This last aspect is a key component for the task force. The members of the task force will get involved because they want to be involved and be part of the team, or because they are not convinced that the CRM system is necessary, but are willing to investigate the possibilities. These are ideal members, because when they become converts to CRM, their word will carry extra weight for two reasons: firstly, they were not appointed – they volunteered; secondly, any misgivings or doubts they had at the beginning will give a later pro-CRM stance greater credibility.
An ad hoc task force does not require a formal mandate. A task force, by its very nature, is an informal process with a brief and informal term of reference. The life of a task force is short, measured in months rather than years.
A quick look at one extreme example shows how short-lived a task force might be. An executive at Digital Equipment Corporation tells a story about a time when he and six other executives formed a task force to reorganize the national sales force. He was leaving that night, a Thursday, for a meeting with the other members of the task force. He expected to be back on the Monday night and would announce the
changes to the sales force on the Tuesday. The first phase of the implementation, he said, would be in place about a week or so later.
While you should not rush your CRM process as fast as that, this is not something to spend a long time over, having meetings about meetings, disputing the exact wording of one paragraph for an unnecessary report. Get it started and get it done.
Ideally, the task force should include representatives from all the departments that will be affected by the CRM system. According to Robert H. Waterman, Jr. in his book Autocracy: The Power to Change:
“Teams should be big enough to represent all parts of the bureaucracy that will be affected by their work, yet small enough to get the job done efficiently.” (Waterman, 1990.)
We touched on the importance of management support for your CRM system earlier in the book. We do it again because without the visible and tangible support of every manager, from senior executives down to junior line managers, the project is dead in the starting blocks. Support for the system must be real – lip service is not good enough – and the actions of management must be seen to support their words.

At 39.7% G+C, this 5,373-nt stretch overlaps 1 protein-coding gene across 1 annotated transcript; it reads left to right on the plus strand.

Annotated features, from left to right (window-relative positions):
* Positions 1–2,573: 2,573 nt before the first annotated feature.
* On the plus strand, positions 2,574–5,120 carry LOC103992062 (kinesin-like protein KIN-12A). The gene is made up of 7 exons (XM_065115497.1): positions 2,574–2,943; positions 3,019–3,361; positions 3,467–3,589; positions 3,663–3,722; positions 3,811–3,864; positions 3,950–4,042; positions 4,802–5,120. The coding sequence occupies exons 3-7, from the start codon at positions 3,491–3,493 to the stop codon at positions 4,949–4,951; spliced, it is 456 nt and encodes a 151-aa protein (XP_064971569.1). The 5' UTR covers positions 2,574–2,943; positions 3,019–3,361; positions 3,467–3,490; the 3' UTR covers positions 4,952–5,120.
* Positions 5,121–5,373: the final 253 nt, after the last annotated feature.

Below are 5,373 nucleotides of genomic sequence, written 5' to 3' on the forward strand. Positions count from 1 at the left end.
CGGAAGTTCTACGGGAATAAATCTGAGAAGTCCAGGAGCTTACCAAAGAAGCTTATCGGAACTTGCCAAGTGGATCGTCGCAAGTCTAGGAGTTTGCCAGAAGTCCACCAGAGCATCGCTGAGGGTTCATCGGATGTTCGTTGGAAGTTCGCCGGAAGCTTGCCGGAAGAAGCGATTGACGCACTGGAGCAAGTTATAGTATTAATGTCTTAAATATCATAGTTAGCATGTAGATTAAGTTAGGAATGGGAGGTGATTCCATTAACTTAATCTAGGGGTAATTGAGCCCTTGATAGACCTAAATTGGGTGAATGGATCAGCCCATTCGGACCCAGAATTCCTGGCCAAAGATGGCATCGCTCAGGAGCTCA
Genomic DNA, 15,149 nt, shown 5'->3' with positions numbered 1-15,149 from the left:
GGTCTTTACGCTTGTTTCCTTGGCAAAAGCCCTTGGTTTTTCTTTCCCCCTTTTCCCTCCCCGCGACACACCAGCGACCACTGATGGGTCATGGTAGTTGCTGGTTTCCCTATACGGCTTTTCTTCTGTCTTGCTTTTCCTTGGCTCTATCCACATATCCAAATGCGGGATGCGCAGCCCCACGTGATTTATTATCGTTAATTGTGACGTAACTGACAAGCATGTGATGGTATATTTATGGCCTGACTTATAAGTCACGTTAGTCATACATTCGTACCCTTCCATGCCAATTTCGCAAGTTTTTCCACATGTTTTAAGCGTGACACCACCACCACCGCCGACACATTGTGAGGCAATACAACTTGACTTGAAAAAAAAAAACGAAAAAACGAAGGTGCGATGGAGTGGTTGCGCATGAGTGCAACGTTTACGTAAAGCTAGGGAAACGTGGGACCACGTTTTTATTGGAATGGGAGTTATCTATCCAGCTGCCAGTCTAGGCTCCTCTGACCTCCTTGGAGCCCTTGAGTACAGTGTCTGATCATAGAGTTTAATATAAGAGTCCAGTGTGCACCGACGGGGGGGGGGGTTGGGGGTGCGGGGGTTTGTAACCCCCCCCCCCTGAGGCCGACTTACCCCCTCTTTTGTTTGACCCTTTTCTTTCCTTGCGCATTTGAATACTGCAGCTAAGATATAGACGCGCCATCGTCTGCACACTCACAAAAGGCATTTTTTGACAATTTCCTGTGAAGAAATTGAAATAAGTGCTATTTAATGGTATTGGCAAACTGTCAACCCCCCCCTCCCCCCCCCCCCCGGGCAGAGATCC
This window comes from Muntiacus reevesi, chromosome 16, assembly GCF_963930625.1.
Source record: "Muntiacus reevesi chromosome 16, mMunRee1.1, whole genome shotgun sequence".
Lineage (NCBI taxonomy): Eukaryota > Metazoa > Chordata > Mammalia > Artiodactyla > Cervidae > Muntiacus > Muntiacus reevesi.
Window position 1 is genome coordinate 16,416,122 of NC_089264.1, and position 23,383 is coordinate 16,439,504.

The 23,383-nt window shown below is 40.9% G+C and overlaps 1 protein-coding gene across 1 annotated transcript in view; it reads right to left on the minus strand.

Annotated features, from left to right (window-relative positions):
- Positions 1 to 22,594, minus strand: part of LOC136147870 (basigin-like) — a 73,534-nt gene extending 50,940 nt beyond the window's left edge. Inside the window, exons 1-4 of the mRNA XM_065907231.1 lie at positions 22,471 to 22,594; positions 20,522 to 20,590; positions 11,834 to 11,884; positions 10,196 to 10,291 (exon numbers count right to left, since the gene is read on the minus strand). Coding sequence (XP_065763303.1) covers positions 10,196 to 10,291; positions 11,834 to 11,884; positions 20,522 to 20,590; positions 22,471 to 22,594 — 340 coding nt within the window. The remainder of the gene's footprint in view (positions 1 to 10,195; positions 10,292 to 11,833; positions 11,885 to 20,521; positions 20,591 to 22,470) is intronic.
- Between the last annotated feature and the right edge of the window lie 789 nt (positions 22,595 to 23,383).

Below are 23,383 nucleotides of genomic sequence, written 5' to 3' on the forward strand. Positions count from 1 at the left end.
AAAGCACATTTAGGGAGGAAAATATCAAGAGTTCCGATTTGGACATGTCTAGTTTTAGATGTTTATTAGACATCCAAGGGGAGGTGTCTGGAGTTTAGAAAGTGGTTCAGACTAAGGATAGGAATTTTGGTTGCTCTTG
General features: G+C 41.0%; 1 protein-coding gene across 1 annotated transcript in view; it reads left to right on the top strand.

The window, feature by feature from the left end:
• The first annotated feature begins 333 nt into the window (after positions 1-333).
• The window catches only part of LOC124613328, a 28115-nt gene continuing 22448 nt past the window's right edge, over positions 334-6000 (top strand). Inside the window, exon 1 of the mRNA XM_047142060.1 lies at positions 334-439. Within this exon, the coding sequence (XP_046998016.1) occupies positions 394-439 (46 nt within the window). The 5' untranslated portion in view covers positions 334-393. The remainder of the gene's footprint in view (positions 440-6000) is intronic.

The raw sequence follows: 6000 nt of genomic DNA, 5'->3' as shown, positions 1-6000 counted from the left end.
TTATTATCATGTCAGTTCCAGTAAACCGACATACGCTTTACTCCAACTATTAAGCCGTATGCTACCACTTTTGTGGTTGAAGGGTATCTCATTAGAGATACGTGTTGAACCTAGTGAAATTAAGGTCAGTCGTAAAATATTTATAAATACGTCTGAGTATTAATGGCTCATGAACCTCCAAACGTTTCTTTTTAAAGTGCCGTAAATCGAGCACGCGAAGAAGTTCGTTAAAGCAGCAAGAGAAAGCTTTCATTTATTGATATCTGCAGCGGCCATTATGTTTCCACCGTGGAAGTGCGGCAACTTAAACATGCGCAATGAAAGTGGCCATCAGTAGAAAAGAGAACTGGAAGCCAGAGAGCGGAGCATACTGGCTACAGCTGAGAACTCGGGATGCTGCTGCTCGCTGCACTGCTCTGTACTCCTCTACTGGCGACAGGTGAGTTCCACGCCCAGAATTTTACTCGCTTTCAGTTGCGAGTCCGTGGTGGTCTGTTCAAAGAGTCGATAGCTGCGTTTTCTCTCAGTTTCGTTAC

Lack of visible management support is a major stumbling block. It may not be a common mistake, but it is serious enough to draw your attention to it again and again. In their Top 10 trends in CRM for 2001, the Gartner Group noted that:
“In 32 per cent of sales technology projects, little or no use was made of the new technology 12 months after deployment.” (Gartner, 2001)
In a whitepaper called Eight CRM Essentials, Salesforce.com says:
“There’s nothing worse than investing in CRM and having no one show up. Too many CRM projects fail due to poor user adoption.” (Salesforce.com)
The literature on CRM systems is littered with quotes like these. From white papers to research results, from books on the subject to how-to guides, these sentiments are expressed in every conceivable way. Ignore the importance of management support for the system at your peril!
As common a problem as lack of real management support is user resistance. This is generally stated by the sales team in terms that run along the following lines:
- If it doesn’t help me sell, I won’t use it.
- If it doesn’t help me close more deals, I won’t use it.
- If it doesn’t generate more qualified leads, I won’t use it.
- If it doesn’t cut my admin burden, I won’t use it.
The causes of user resistance, and how resistance is expressed, will vary from company to company, depending on the specific culture and management style. However, the two most common causes are:
- The users were not consulted about their requirements. None of the primary users were involved in the selection process for the CRM system and, more often than not, their opinions about CRM systems were never asked.
- The product or solution does not automate any existing sales process in the company. Trying to impose a set of procedures on an already established method of working will always cause conflict. If the new procedures add additional processes without providing direct and tangible benefits to the user, the system is doomed to failure. Do not expect the users to change the way they already do things – this is unlikely. More often than not, they will find reasons and ways to avoid using the new procedures.